POP TALK: The 80’s Called, They Want Their Music Back
I’ve felt like a teenager again these past few months because there have been a flood of iconic 80’s bands releasing new material. Information Society, (one of my all-time favorites), put out their first new album in 20 years; and on the very same day, Erasure also put out a new CD.
Before I review the aforementioned albums, I should also mention the release of not one, but two new records by Prince. I’ve been tempted to break out the Gumby earring and jump Hammer pants first into the bubble gum decade that raised me.
Spoiler alert: All four albums are good. In fact, some of their best works respectively. Prince especially surprised me with his Lenny Kravitz-esque funk feel. (Incidentally, Lenny also released a new album, and it too is a worthy addition to his already hearty catalog).
If you ever wondered why Prince changed his name to a symbol for a few years here, in a nutshell, is the reason. He was feuding with his then record company and refused to give them any more of his music. However, they technically owned his name so he released material on a different label without it until his contract ran out.
One of the two new Prince releases was written and recorded with a new partner in rhyme, 3rdeyegirl, whom I had never heard of but who has clearly been given a high position in the New Power Generation. Their CD, Plectrum Electrum, does not play out like a corny duets album, but instead has an effortless blend of both their talents. The style is all Prince but the addition of 3rdeyegirl adds a valuable and enjoyable layer to his brand of sexually charged songs.
There are moments of pure wisdom as well. I site a line from the song, Aintturninround, where they sing “Maybe the hand you’re looking for is at the end of your arms.”
Most reviewers have preferred the more upbeat and produced Plectrum Electrum, and Lord knows my 80’s ear loves the catchy tunes and bleep blorpy treatments mixed with a healthy dose of solid Prince guitar, but it’s his solo album that I think is the stronger of the two.
Art Official Age is just the sort of random album title I would expect from Prince, and the motif of the third eye is carried through this twin release. Prince explores several different musical styles, but funk and soul seem to be his flavor at the moment. (If his hair is any indication he’s reliving 1979.)
Overall, both albums are strong and fun to listen to. Prince is clearly enjoying his rebirth and only time will tell if the radio stations reward his efforts.
Now on to Erasure’s new CD, The Violet Flame. It’s their 16th studio album which is impressive enough, but when you remember that Vince Clarke also founded Depeche Mode and had a two album career with Alison Moyett as the band Yaz, it becomes down right impressive.
Erasure has embraced the more aggressive production styles of late and their low end is represented well enough to give the kids something to thump in their car stereos (if any kids even know who Erasure is). At times it’s laid back, but at others it sounds more like the violent flame and I’m happy to report that there isn’t a single dud on the entire album.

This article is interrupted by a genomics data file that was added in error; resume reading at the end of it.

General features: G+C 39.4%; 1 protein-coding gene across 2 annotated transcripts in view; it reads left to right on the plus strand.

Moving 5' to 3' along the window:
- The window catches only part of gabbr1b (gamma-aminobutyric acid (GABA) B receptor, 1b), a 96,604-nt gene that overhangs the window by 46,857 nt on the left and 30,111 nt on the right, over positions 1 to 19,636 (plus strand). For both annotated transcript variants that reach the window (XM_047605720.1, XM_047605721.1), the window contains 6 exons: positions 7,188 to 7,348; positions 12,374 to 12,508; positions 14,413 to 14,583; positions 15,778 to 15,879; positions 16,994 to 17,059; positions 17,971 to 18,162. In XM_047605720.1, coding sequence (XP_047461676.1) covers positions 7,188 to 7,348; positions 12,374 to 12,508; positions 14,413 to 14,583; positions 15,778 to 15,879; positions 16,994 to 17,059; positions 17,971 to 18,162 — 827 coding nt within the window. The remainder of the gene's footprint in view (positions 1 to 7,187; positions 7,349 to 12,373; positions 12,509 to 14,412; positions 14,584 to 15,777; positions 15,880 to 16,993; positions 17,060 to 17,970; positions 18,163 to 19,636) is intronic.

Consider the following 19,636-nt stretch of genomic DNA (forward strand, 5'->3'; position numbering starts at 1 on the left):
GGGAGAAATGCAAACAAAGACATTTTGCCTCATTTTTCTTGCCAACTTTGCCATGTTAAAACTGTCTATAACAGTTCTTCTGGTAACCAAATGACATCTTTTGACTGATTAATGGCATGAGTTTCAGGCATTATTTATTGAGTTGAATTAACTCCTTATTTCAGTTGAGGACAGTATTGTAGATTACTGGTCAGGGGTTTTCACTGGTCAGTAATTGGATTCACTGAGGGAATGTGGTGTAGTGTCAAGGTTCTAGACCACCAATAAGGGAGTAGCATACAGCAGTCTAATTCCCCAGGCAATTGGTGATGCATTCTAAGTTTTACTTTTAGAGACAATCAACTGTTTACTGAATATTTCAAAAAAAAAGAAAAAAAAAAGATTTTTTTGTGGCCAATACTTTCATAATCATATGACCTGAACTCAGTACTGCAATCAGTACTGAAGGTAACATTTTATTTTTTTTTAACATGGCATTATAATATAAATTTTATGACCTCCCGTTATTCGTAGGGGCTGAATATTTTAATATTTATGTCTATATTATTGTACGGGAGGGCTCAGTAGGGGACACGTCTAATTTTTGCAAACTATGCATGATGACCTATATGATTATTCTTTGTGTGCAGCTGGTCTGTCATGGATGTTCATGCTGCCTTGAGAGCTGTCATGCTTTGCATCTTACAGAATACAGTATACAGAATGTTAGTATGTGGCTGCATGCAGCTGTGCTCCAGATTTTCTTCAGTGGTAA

Andy Bell is in fine voice and it has the best overall flow of all four records. This was of great relief to me because I tend to get very disappointed when good bands produce bad albums. Not this time.
Finally, the longest break between new recordings came from Information Society, whose new collection of songs called, _hello world, has one foot firmly planted in the past while the other is stepping into the future of their music.While there are a few unsuccessful attempts on this album, the eight or so songs that I do like are wonderfully layered and jam-packed with interesting sounds and bold beats. I have always liked Kurt’s vocals, and he doesn’t sound like he’s aged a day. (But the photo on the back of the album shows a trio so ugly they could be honorary members of the Traveling Wilburys).
Many good bands are filled with gargoyles. Yes, for instance should have never included photos of the band members because people kept thinking that they were looking at a team photo of the 1988 Boston Celtics.
Although I skip around from song to song on the new Information Society album, I find myself putting it in more than the others. The music is just that exciting and makes me want to explore more of it. I hope all of these acts receive enough success and encouragement with these new projects to keep them artistically inclined because I would love to hear more from all of them. (And I don’t want to wait another twenty years to do it).
It’s the simple fact that none of these acts tried to re-invent themselves that makes these albums good. They did what they do best and had fun doing it. As a result, I’m having fun listening.
Posted on November 25, 2014, in Morgan Locklear, Pop Talk, Reviews and tagged Erasure, Information Society, Morgan Locklear, Music, New Release, Pop Talk, Prince, Reviews. Bookmark the permalink. 2 Comments.